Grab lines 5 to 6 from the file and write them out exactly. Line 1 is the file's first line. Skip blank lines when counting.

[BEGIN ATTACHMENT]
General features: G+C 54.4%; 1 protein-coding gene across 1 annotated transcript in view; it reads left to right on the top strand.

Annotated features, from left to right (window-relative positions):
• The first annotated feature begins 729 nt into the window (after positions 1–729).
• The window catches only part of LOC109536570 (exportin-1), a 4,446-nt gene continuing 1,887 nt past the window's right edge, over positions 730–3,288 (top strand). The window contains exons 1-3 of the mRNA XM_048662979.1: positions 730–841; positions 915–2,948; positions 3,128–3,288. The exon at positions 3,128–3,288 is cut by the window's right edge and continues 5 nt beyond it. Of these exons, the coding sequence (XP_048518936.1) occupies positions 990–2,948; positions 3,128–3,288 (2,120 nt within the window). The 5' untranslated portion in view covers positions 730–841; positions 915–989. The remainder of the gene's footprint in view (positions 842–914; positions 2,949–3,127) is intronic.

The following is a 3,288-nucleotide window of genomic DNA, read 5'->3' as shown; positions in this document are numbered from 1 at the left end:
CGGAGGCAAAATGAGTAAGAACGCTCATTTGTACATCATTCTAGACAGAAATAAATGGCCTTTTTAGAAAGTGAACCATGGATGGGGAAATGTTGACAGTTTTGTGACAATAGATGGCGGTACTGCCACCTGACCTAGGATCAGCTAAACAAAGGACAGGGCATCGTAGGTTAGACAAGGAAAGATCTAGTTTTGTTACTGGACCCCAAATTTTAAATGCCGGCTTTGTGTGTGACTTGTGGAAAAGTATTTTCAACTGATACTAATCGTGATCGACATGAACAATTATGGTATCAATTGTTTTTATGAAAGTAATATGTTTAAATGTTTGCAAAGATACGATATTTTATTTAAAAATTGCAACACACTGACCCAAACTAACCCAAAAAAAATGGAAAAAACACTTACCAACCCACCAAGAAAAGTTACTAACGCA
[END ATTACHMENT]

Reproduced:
The following is a 3,288-nucleotide window of genomic DNA, read 5'->3' as shown; positions in this document are numbered from 1 at the left end:
CGGAGGCAAAATGAGTAAGAACGCTCATTTGTACATCATTCTAGACAGAAATAAATGGCCTTTTTAGAAAGTGAACCATGGATGGGGAAATGTTGACAGTTTTGTGACAATAGATGGCGGTACTGCCACCTGACCTAGGATCAGCTAAACAAAGGACAGGGCATCGTAGGTTAGACAAGGAAAGATCTAGTTTTGTTACTGGACCCCAAATTTTAAATGCCGGCTTTGTGTGTGACTTGTGGAAAAGTATTTTCAACTGATACTAATCGTGATCGACATGAACAATTATGGTATCAATTGTTTTTATGAAAGTAATATGTTTAAATGTTTGCAAAGATACGATATTTTATTTAAAAATTGCAACACACTGACCCAAACTAACCCAAAAAAAATGGAAAAAACACTTACCAACCCACCAAGAAAAGTTACTAACGCA